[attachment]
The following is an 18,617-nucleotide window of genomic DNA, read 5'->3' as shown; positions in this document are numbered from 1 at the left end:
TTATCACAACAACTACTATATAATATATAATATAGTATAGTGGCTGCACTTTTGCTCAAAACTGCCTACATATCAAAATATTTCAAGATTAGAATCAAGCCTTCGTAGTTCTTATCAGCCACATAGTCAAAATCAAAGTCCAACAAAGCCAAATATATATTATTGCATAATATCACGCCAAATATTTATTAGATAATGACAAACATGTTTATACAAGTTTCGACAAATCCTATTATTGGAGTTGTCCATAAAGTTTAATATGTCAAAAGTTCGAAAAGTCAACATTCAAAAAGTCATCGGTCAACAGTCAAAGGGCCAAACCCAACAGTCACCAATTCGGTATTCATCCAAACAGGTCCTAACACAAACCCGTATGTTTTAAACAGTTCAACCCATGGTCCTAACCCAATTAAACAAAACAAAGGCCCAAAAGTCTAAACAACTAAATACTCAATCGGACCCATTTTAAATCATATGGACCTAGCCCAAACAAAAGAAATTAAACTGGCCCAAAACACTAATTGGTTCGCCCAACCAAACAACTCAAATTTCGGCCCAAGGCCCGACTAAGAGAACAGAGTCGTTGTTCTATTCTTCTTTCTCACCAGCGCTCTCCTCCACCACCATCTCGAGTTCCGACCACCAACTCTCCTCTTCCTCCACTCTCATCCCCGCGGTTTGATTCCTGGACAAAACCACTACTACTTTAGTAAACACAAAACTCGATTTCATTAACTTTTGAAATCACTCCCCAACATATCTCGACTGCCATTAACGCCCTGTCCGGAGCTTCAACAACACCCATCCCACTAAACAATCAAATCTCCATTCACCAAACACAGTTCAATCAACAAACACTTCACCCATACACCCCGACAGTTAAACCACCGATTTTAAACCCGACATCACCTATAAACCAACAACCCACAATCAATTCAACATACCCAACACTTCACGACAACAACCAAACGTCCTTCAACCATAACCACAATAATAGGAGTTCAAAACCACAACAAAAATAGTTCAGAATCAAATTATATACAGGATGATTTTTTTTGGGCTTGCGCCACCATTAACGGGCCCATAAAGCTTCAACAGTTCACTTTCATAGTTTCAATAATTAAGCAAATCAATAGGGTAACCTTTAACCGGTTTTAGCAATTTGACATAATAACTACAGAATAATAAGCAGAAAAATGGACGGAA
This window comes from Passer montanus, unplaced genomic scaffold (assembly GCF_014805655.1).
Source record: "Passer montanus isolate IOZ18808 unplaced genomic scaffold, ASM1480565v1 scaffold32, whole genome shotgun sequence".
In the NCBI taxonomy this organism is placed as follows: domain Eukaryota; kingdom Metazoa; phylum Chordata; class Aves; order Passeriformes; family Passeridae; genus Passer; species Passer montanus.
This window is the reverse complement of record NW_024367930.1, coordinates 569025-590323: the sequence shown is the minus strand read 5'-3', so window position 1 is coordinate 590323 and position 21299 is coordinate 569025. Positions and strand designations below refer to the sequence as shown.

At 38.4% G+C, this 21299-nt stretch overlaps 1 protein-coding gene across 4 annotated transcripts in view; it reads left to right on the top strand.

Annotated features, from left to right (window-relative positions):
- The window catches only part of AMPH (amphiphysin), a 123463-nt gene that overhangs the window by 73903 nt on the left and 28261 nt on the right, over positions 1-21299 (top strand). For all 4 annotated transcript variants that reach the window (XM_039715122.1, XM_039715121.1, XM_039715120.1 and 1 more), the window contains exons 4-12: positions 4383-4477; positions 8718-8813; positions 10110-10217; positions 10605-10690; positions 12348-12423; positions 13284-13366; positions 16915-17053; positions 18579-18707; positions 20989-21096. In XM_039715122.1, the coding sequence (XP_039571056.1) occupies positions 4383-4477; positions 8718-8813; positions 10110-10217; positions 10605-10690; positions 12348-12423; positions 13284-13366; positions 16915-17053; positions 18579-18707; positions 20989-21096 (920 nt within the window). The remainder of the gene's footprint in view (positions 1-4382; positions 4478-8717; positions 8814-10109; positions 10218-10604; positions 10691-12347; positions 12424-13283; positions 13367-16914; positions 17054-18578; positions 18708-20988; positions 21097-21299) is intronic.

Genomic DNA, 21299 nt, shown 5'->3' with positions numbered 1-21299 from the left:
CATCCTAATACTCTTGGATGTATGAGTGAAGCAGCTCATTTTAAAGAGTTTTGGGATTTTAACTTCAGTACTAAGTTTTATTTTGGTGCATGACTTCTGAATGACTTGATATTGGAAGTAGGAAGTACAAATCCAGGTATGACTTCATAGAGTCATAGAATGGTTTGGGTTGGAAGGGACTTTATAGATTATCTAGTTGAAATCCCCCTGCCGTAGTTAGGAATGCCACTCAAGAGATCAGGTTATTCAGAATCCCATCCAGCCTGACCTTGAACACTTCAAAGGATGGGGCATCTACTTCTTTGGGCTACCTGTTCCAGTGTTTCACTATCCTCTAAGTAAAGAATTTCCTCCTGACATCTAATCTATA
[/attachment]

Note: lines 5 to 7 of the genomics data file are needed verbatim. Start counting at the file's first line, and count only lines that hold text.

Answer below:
In the NCBI taxonomy this organism is placed as follows: domain Eukaryota; kingdom Metazoa; phylum Chordata; class Aves; order Passeriformes; family Passeridae; genus Passer; species Passer montanus.
This window is the reverse complement of record NW_024367930.1, coordinates 569025-590323: the sequence shown is the minus strand read 5'-3', so window position 1 is coordinate 590323 and position 21299 is coordinate 569025. Positions and strand designations below refer to the sequence as shown.

At 38.4% G+C, this 21299-nt stretch overlaps 1 protein-coding gene across 4 annotated transcripts in view; it reads left to right on the top strand.